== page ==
The U.S. Supreme Court on Monday ruled 5-4 against Apple in an anticompetitive case involving the App Store, allowing iPhone users to move forward with their class action lawsuit against the company, as first reported by CNBC. From the Supreme Court's ruling:In this case, however, several consumers contend that Apple charges too much for apps. The consumers argue, in particular, that Apple has monopolized the retail market for the sale of apps and has unlawfully used its monopolistic power to charge consumers higher-than competitive prices. A claim that a monopolistic retailer (here, Apple) has used its monopoly to overcharge consumers is a classic antitrust claim. But Apple asserts that the consumer plaintiffs in this case may not sue Apple because they supposedly were not "direct purchasers" from Apple under our decision in Illinois Brick Co. v. Illinois, 431 U. S. 720. We disagree. The plaintiffs purchased apps directly from Apple and therefore are direct purchasers under Illinois Brick. At this early pleadings stage of the litigation, we do not assess the merits of the plaintiffs' antitrust claims against Apple, nor do we consider any other defenses Apple might have. We merely hold that the Illinois Brick direct-purchaser rule does not bar these plaintiffs from suing Apple under the antitrust laws. We affirm the judgment of the U. S. Court of Appeals for the Ninth Circuit. The lawsuit was filed in 2011 by a group of iPhone users who believe Apple violates federal antitrust laws by requiring apps to be sold through its App Store, where it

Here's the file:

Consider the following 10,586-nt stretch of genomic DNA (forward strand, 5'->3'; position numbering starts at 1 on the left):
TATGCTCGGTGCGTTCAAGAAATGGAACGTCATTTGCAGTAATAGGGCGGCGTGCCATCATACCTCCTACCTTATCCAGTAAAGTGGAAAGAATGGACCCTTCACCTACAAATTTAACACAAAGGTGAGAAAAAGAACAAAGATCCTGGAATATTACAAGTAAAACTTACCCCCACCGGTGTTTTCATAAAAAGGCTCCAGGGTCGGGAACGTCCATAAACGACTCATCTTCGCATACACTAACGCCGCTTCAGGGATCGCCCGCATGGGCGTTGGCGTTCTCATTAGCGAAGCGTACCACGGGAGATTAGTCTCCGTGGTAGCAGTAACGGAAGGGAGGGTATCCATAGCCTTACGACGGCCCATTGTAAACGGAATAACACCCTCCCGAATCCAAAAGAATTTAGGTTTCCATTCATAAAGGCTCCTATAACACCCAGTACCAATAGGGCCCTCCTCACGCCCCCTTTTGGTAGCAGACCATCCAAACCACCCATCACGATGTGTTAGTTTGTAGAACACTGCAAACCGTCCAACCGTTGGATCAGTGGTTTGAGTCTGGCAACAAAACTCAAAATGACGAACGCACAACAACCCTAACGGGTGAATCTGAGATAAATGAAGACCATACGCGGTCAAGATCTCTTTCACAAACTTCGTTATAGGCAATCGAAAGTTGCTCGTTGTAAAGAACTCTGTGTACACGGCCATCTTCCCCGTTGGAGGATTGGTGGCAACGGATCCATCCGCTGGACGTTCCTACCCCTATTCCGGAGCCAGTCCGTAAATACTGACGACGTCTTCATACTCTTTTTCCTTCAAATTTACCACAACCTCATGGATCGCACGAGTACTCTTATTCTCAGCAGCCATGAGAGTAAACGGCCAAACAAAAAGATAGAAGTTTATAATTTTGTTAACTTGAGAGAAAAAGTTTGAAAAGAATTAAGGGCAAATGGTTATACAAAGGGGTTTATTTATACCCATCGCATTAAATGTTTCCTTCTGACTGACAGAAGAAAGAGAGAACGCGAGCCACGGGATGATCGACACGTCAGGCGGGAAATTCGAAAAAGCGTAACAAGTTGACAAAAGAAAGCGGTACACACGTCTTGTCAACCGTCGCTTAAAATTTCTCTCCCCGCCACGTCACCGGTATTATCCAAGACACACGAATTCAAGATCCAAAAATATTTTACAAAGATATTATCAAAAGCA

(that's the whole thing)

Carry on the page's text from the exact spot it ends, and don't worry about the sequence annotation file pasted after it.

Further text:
Apple Offering 10% Bonus iTunes Credit When Adding Funds to Your Apple ID

Apple has begun offering users the chance to add 10 percent extra credit to their App Store and iTunes accounts this week, similar to past offers from the company. For this deal, you'll have to add money to your Apple ID account from a credit or debit card connected to your account. To add the funds on your iPhone, visit the App Store, tap your profile picture, and then tap "Add Funds to Apple ID." Here you can choose from $1.00 to $200.00 to add to your account in order to get the 10 percent bonus credit. This means that the most you can get out of the offer is $20 in free iTunes credit when adding $200 to your account. The promotion will last through Friday, May 10 and is available in the United States as well as other regions, including Japan. With the credit in your iTunes account, you can rent or purchase iTunes movies and TV shows, buy books in Apple Books, pay for your Apple Music or iCloud subscriptions, and much